President Obama Didn't Impress Asia

Barack Obama's first visit to Asia since his inauguration was one of the most disappointing trips by any U.S. president to the region in decades, especially given media-generated expectations that "Obamamania" would make it yet another triumphal progression. It was a journey of startlingly few concrete accomplishments, demonstrable proof that neither personal popularity nor media deference really means much in the hard world of international affairs.

The contrast between Asia's reception for Obama and Europe's is significant. Although considered a global phenomenon, Obamamania's real center is Europe. There, Mr. Obama reigns as a "post-American" president, a multilateralist carbon copy of a European social democrat. Asians operate under no such illusions, notwithstanding the "Oba-Mao" T shirts briefly on sale in China. Whatever Mr. Obama's allure in Europe, Asian leaders want to know what he means for peace and security in their region. On that score, opinion poll ratings mean little.

What the president lacked in popular adulation, however, he more than made up for in self-adulation. In Asia, he labeled himself "America's first Pacific president," ignoring over a century of contrary evidence. The Pacific has been important to America since the Empress of China became the first trading ship from the newly independent country to reach the Far East in 1784. Theodore Roosevelt created a new Pacific country (Panama) and started construction on the Panama Canal to ensure that America's navy could move rapidly from its traditional Atlantic bases to meet Pacific challenges. William Howard Taft did not merely live on Pacific islands as a boy, like Obama, but actually governed several thousand of them as Governor-General of the Philippines in 1901-1903. Dwight Eisenhower served in Manila from 1935 to 1939, and five other presidents wore their country's uniform in the Pacific theater during World War II—two of whom, John F. Kennedy and George H.W. Bush, very nearly perished in the effort.

In Asia, he labeled himself "America's first Pacific president," ignoring over a century of contrary evidence.

But it was on matters of substance where Mr. Obama's trip truly was a disappointment. On economics, the president displayed the Democratic Party's ambivalence toward free trade, even in an economic downtown, motivated by fear of labor-union opposition. On environmental and climate change issues, China, entirely predictably, reaffirmed its refusal to agree to carbon-emission limitations, and Mr. Obama had to concede in Singapore that the entire effort to craft a binding, post-Kyoto international agreement in Copenhagen had come to a complete halt.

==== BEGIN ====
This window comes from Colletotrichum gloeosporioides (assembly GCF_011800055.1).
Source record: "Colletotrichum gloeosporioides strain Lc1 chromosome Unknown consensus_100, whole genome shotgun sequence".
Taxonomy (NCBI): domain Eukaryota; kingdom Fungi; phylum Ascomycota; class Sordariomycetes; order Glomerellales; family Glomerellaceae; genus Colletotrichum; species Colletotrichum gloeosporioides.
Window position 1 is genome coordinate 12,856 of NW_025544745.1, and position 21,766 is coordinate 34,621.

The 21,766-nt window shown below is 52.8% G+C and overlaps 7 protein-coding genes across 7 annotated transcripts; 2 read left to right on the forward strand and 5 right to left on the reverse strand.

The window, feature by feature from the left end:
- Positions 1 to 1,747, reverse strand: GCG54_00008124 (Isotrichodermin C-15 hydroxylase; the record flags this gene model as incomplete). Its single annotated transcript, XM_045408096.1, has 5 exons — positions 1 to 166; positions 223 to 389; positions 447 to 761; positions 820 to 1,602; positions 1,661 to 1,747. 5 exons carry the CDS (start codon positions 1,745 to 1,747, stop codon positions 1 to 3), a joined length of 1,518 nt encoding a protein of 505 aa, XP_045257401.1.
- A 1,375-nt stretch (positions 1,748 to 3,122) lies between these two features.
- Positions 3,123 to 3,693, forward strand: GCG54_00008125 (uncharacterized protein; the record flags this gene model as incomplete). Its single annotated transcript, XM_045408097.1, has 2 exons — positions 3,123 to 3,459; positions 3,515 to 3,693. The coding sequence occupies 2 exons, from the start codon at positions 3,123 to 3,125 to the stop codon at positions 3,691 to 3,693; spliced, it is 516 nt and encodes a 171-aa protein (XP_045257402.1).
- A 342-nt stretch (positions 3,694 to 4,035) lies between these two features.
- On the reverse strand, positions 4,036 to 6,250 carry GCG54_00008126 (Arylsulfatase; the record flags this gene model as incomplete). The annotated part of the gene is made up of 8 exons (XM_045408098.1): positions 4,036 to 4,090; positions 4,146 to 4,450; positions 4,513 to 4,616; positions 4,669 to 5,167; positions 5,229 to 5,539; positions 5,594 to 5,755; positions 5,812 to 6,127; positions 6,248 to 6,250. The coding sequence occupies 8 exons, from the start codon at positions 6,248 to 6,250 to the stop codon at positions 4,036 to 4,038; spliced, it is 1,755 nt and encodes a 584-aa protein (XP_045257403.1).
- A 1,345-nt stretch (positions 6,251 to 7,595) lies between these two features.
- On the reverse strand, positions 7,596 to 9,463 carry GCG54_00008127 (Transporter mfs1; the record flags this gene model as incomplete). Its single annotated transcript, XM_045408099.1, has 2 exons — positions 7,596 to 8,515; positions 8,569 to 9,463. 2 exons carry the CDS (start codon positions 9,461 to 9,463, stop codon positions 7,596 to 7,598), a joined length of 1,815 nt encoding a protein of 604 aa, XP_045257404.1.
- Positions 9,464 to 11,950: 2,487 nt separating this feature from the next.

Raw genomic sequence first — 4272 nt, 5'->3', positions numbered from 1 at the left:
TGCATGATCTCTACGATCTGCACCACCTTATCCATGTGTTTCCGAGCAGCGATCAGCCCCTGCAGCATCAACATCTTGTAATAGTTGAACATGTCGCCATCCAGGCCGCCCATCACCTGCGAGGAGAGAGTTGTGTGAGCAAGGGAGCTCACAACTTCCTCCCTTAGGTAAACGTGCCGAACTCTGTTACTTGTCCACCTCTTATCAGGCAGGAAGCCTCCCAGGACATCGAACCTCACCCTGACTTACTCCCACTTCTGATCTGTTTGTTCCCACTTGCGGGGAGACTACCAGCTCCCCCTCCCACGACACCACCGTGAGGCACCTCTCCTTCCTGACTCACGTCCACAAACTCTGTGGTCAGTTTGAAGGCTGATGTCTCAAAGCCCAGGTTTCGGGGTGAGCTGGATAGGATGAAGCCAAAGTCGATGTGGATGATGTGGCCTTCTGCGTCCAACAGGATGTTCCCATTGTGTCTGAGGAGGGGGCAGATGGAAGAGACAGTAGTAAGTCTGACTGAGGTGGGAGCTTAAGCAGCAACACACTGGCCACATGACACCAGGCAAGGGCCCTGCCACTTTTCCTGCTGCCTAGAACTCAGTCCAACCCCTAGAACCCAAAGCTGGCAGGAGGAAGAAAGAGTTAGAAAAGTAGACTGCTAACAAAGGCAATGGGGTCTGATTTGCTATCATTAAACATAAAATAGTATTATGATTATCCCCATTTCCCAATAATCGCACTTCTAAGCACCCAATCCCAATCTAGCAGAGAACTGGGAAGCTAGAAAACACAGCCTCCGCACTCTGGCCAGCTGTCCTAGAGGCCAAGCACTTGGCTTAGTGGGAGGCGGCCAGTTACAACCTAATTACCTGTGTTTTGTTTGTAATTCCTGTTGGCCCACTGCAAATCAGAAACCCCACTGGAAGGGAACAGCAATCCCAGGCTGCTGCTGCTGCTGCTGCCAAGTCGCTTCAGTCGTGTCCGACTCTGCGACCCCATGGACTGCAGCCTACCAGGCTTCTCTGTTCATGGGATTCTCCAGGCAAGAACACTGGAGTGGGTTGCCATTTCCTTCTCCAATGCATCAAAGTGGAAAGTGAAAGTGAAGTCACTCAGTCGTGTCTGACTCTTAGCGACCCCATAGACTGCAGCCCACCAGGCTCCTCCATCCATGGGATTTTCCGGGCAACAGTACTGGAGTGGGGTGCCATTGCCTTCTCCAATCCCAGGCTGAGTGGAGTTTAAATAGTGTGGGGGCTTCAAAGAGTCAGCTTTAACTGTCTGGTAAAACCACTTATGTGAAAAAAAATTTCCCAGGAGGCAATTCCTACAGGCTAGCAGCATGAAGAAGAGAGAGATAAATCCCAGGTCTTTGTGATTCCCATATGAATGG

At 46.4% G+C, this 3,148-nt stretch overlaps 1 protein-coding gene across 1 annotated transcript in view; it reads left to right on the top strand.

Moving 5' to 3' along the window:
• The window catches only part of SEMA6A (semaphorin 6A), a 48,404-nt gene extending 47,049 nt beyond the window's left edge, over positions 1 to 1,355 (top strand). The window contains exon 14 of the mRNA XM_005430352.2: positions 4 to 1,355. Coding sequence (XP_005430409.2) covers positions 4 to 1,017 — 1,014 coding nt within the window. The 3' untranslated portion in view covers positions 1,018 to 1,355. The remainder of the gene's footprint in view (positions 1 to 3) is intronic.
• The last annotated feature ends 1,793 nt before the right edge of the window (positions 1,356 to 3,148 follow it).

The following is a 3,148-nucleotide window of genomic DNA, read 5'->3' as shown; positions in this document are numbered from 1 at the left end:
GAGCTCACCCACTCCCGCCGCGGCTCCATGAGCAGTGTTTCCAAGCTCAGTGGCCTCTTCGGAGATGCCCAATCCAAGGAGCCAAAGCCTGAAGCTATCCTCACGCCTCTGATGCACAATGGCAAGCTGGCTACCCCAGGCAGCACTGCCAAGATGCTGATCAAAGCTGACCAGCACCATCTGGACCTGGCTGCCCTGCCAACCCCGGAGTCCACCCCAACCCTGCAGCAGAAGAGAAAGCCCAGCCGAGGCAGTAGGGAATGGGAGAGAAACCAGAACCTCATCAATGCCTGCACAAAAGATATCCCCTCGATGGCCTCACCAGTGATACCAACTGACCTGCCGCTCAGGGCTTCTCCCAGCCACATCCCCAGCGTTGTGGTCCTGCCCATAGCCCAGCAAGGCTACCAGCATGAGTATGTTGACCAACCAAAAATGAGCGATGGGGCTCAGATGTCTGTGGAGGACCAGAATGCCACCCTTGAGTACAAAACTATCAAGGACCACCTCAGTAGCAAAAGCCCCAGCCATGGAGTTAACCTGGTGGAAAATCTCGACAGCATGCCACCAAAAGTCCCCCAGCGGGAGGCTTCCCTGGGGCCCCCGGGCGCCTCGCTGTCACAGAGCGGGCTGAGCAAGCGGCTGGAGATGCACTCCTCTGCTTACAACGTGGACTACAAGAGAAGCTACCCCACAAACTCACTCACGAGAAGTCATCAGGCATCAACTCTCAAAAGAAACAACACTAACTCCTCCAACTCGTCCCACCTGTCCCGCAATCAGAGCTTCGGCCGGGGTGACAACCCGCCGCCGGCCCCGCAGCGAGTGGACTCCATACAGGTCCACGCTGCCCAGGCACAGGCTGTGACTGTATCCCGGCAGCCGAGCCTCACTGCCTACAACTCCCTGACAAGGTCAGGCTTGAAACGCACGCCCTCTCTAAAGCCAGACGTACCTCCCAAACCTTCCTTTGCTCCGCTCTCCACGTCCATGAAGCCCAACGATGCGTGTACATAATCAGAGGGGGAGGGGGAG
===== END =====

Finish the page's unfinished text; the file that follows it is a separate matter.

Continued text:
On U.S. national security, Mr. Obama came away from Beijing empty-handed in his efforts to constrain both the Iranian and North Korean nuclear weapons programs, meaning that instability in the Middle East and East Asia will surely grow. In Japan, Mr. Obama discussed contentious issues like U.S. forces based on Okinawa, but did not seem in his public comments to understand what he and the new Japanese government had agreed to. Ironically, his warmest reception, despite his free-trade ambivalence, was in South Korea, where President Lee Myung-bak has reversed a decade-long pattern by taking a harder line on North Korea than Washington.

Overall, President Obama surely suffered his worst setbacks in Beijing, on trade and economics, on climate change, and on security issues. CNN analyst David Gergen, no conservative himself, compared Mr. Obama's China meetings to Kennedy's disastrous 1961 encounter with Soviet leader Nikita Khrushchev in Vienna, a clear indicator of how poorly the Obama visit was seen at home. The perception that Mr. Obama is weak has already begun to emerge even in Europe, for example with French President Nicholas Sarkozy, and if it emerges in Asia as well, Obama and the U.S. will suffer gravely.

Many media analysts attributed the lack of significant agreements in Beijing to the "rising China, declining America" hypothesis, which suits their ideological proclivities. But any objective analysis would show that it was much more Mr. Obama's submissiveness and much less a new Chinese assertiveness that made the difference. Mr. Obama simply seems unable or unwilling to defend U.S. interests strongly and effectively, either because he feels them unworthy of defense, or because he is untroubled by their diminution.

Of course, most Americans believe they elect presidents who will vigorously represent their global interests, rather than electing Platonic guardians who defend them only when they comport with his grander vision of a just world. Foreign leaders, whether friends or adversaries, expect the same. If, by contrast, Mr. Obama continues to behave as a "post-American" president, China and others will know exactly how to take advantage of him

John R. Bolton is a senior fellow at AEI.

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